Canadian Special Forces operators have been deployed to Ukraine amid rising tensions between the NATO military alliance and Russia, Global News has learned.
The deployment of a small contingent from the Canadian Special Operations Regiment comes as diplomatic talks aimed at preventing an armed conflict in Ukraine have faltered, and an estimated 100,000 Russian troops are camping on Ukraine’s border.
Canada urged to avoid non-essential travel to Ukraine, citing ‘Russian aggression’
Sources told Global News that the Canadian special operations presence is part of an effort by NATO allies to deter Russian aggression in Ukraine and identify ways to aid the Ukrainian government.
Sources said the unit has also been tasked with helping develop an evacuation plan for Canadian diplomatic personnel in the event of a full-scale invasion.
When contacted by Global News, neither the government nor the Canadian military would officially confirm the presence of special forces in Ukraine, other than to say that special forces operators have been involved in Canada’s extensive aid to Ukraine.
“The (Canadian Special Operations Forces Command) is part of a wider armed forces effort to support Ukraine’s security forces,” wrote Special Operations Command spokesman Major Amber Bineau in a statement to Global News.
Bineau noted that Canadian Special Forces has been providing training, as well as “trainer and leadership expertise” to Ukrainian counterparts since 2020 – although sources told Global News that the latest Special Forces team, which left for Ukraine around 9 January Happened, not conducting training.
Russia denies US allegations, making excuse to attack Ukraine
Diplomatic talks between the US, European allies and Russia ended last week without a clear way to de-escalate tensions along the Ukraine-Russia border. Russia’s deputy foreign minister, Sergei Ryabkov, called the talks a “dead end”.
In a statement on Friday, US Secretary of State Antony Blinken said NATO and the US were committed to a diplomatic solution and urged Russia to reduce its operations along the Ukraine border. But the US also warned that Russia could look for an excuse to invade Ukraine if diplomatic talks fail, including engaging in “false flag” operations to intensify the conflict.
How COVID could change religion forever in Canada: ‘There’s no going back’
Blizzard warning lifted after major snowfall in southern Ontario
The Kremlin has denied the US allegations.
Russia has demanded a guarantee that Ukraine will not be allowed to join the NATO alliance – a demand that has been vehemently rejected by both US and NATO officials.
Canada’s foreign minister, Melanie Jolie, left for a week-long visit to Kiev and bilateral meetings on Sunday to reaffirm Ottawa’s support for Ukraine’s sovereignty.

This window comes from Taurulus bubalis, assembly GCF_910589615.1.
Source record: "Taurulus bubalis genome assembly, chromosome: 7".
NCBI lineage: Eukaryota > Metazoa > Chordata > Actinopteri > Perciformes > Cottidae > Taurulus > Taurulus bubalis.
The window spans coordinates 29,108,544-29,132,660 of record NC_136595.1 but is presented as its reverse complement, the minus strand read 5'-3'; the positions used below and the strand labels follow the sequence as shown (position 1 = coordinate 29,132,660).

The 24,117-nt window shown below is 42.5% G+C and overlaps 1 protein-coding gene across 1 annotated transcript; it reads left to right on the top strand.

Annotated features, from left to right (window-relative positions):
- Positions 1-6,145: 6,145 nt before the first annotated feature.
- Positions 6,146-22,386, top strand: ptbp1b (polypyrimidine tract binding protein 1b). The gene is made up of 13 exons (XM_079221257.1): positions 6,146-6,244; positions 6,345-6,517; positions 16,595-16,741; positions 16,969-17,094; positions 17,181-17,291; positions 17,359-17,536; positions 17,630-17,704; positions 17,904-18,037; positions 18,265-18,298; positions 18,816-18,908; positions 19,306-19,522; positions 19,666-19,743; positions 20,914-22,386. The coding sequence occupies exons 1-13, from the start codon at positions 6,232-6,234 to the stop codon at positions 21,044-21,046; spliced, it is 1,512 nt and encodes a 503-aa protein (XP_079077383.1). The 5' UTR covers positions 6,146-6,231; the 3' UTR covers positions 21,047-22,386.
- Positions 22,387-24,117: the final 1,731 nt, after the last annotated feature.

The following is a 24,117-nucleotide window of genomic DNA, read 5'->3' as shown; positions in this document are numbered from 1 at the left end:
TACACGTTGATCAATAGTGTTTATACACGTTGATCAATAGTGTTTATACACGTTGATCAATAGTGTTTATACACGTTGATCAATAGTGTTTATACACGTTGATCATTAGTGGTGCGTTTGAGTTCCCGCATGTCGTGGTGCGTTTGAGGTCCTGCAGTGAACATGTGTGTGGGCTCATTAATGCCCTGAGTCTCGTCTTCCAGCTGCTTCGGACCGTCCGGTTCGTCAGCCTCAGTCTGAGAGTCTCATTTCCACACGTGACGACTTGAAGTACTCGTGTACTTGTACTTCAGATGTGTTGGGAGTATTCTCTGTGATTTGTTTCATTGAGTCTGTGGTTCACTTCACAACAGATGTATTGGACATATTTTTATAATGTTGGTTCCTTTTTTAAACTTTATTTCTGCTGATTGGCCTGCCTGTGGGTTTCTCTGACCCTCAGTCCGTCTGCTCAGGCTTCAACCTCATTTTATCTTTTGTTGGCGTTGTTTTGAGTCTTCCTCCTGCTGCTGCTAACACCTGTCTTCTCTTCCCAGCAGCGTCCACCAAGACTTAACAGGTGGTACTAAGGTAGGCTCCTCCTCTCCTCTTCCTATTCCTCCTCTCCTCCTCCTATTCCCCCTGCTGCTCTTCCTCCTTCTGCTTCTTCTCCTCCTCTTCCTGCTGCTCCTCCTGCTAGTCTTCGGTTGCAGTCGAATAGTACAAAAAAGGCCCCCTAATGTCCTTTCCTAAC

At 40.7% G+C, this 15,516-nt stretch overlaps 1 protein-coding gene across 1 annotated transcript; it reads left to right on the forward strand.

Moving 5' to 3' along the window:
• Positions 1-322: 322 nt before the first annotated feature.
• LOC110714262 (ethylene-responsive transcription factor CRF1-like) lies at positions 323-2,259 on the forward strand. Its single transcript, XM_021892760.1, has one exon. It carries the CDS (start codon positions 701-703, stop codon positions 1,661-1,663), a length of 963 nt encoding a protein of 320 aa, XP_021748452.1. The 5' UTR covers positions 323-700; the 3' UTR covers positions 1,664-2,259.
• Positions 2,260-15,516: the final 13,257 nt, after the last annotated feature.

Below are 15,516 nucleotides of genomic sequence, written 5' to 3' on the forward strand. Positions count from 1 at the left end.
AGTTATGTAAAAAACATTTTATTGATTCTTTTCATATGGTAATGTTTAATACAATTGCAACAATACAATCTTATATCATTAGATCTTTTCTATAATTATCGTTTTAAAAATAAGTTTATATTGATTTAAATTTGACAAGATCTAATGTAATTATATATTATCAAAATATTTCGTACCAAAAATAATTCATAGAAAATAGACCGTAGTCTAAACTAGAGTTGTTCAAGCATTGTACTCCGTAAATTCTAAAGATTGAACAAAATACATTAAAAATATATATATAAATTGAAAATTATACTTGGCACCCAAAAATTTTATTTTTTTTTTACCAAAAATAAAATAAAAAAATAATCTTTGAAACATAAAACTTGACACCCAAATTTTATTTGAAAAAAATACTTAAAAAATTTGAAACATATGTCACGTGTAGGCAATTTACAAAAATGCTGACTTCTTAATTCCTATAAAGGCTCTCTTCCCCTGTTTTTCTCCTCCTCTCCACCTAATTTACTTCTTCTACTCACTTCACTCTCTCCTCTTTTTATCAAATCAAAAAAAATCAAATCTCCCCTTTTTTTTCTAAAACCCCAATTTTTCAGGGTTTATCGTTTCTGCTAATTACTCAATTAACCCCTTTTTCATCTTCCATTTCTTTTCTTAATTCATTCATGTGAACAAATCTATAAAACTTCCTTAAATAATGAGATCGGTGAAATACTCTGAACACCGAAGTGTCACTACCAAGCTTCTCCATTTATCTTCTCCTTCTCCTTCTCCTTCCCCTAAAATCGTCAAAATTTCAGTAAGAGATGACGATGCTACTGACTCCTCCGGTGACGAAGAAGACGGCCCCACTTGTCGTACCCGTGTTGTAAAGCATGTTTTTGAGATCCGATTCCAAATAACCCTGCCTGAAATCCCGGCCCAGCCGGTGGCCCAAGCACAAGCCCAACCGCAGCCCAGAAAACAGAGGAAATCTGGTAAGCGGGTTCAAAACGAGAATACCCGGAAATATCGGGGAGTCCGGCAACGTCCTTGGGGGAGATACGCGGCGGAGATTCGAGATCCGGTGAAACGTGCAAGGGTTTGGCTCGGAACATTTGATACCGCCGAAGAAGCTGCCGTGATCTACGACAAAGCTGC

“The accumulation of Russian troops and equipment in and around Ukraine threatens security throughout the region,” Jolie said in a statement.
“These aggressive actions must be stopped. Canada will work with its international partners to uphold the rules-based international order and to uphold the human rights and dignity of Ukrainians.
Russia may face more sanctions amid military build-up near Ukraine, warns Trudeau
Canada has consistently supported Kiev in its dealings with Russia since Putin’s annexation of Crimea in 2014. According to the Canadian government, Ottawa has provided nearly $700 million in aid to Ukraine since January 2014, including the provision and rotation of non-lethal military equipment. 200 Canadian Armed Forces soldiers every six months to train Ukrainian security forces.
Opposition conservatives have urged Prime Minister Justin Trudeau and liberals to reject Putin’s demands, but instead “stand shoulder to shoulder” with the European allies of Ukraine and Canada.
Aurel Braun, professor of international relations at the University of Toronto, said in an interview on Monday that Canada’s support “makes a difference”, with West central players around the negotiating table playing the U.S.
“It largely depends on what Americans do,” said Brown, who is also associated with Harvard’s Davis Center for Russian and Eurasian Studies.
Braun said Canada and its allies should continue to support Ukraine – not only from a military point of view, but also economically and diplomatically – because Russia aims to isolate Kiev and present Ukraine as a failed democratic experiment. To do.
“Mr. Putin fears a successful Ukraine, because if a successful democratic state emerges on (Russia’s) borders … said.
Heavy cyber attack on Ukrainian government websites amid tensions with Russia
On Friday, Canada’s deputy minister of foreign affairs, Marta Morgan, met with the US deputy secretary of state, Wendy Sherman, to pledge to “continue close coordination to prevent further Russian aggression against Ukraine.”
According to US officials, Morgan also agreed that “further Russian invasion of Ukraine would result in massive consequences and serious costs for the Russian Federation, including coordinated, restrictive economic measures.”
© 2022 Global News, a division of Corus Entertainment Inc.